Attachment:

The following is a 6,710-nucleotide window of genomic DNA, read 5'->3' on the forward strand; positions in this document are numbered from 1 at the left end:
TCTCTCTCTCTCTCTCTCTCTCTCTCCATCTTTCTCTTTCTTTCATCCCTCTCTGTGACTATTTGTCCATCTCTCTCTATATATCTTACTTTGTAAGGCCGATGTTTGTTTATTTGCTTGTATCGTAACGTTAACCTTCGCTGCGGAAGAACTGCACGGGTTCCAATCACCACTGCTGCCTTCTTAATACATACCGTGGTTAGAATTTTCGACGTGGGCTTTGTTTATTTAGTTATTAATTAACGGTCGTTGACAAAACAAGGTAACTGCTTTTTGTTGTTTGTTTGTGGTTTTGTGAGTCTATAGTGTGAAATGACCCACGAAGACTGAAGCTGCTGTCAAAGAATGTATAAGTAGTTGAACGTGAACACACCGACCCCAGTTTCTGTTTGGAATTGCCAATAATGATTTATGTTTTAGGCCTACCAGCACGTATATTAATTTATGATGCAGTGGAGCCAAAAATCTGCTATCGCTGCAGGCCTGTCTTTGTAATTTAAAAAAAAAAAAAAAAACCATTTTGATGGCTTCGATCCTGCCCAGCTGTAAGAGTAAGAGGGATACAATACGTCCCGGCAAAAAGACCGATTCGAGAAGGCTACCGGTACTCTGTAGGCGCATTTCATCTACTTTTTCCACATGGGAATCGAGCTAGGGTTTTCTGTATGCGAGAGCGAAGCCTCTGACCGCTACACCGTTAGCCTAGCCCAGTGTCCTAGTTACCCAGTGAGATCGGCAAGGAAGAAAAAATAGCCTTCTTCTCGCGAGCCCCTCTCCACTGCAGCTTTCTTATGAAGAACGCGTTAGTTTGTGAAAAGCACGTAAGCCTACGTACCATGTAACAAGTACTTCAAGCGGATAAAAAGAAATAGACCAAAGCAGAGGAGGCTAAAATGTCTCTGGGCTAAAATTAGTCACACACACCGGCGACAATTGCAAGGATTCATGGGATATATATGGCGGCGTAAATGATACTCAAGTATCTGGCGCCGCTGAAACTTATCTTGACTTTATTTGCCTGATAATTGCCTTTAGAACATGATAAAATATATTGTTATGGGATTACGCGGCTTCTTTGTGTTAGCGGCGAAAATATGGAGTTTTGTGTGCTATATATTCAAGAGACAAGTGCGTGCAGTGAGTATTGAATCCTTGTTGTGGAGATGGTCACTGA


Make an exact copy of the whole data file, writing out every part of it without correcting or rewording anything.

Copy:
The following is a 6,710-nucleotide window of genomic DNA, read 5'->3' on the forward strand; positions in this document are numbered from 1 at the left end:
TCTCTCTCTCTCTCTCTCTCTCTCTCCATCTTTCTCTTTCTTTCATCCCTCTCTGTGACTATTTGTCCATCTCTCTCTATATATCTTACTTTGTAAGGCCGATGTTTGTTTATTTGCTTGTATCGTAACGTTAACCTTCGCTGCGGAAGAACTGCACGGGTTCCAATCACCACTGCTGCCTTCTTAATACATACCGTGGTTAGAATTTTCGACGTGGGCTTTGTTTATTTAGTTATTAATTAACGGTCGTTGACAAAACAAGGTAACTGCTTTTTGTTGTTTGTTTGTGGTTTTGTGAGTCTATAGTGTGAAATGACCCACGAAGACTGAAGCTGCTGTCAAAGAATGTATAAGTAGTTGAACGTGAACACACCGACCCCAGTTTCTGTTTGGAATTGCCAATAATGATTTATGTTTTAGGCCTACCAGCACGTATATTAATTTATGATGCAGTGGAGCCAAAAATCTGCTATCGCTGCAGGCCTGTCTTTGTAATTTAAAAAAAAAAAAAAAAACCATTTTGATGGCTTCGATCCTGCCCAGCTGTAAGAGTAAGAGGGATACAATACGTCCCGGCAAAAAGACCGATTCGAGAAGGCTACCGGTACTCTGTAGGCGCATTTCATCTACTTTTTCCACATGGGAATCGAGCTAGGGTTTTCTGTATGCGAGAGCGAAGCCTCTGACCGCTACACCGTTAGCCTAGCCCAGTGTCCTAGTTACCCAGTGAGATCGGCAAGGAAGAAAAAATAGCCTTCTTCTCGCGAGCCCCTCTCCACTGCAGCTTTCTTATGAAGAACGCGTTAGTTTGTGAAAAGCACGTAAGCCTACGTACCATGTAACAAGTACTTCAAGCGGATAAAAAGAAATAGACCAAAGCAGAGGAGGCTAAAATGTCTCTGGGCTAAAATTAGTCACACACACCGGCGACAATTGCAAGGATTCATGGGATATATATGGCGGCGTAAATGATACTCAAGTATCTGGCGCCGCTGAAACTTATCTTGACTTTATTTGCCTGATAATTGCCTTTAGAACATGATAAAATATATTGTTATGGGATTACGCGGCTTCTTTGTGTTAGCGGCGAAAATATGGAGTTTTGTGTGCTATATATTCAAGAGACAAGTGCGTGCAGTGAGTATTGAATCCTTGTTGTGGAGATGGTCACTGA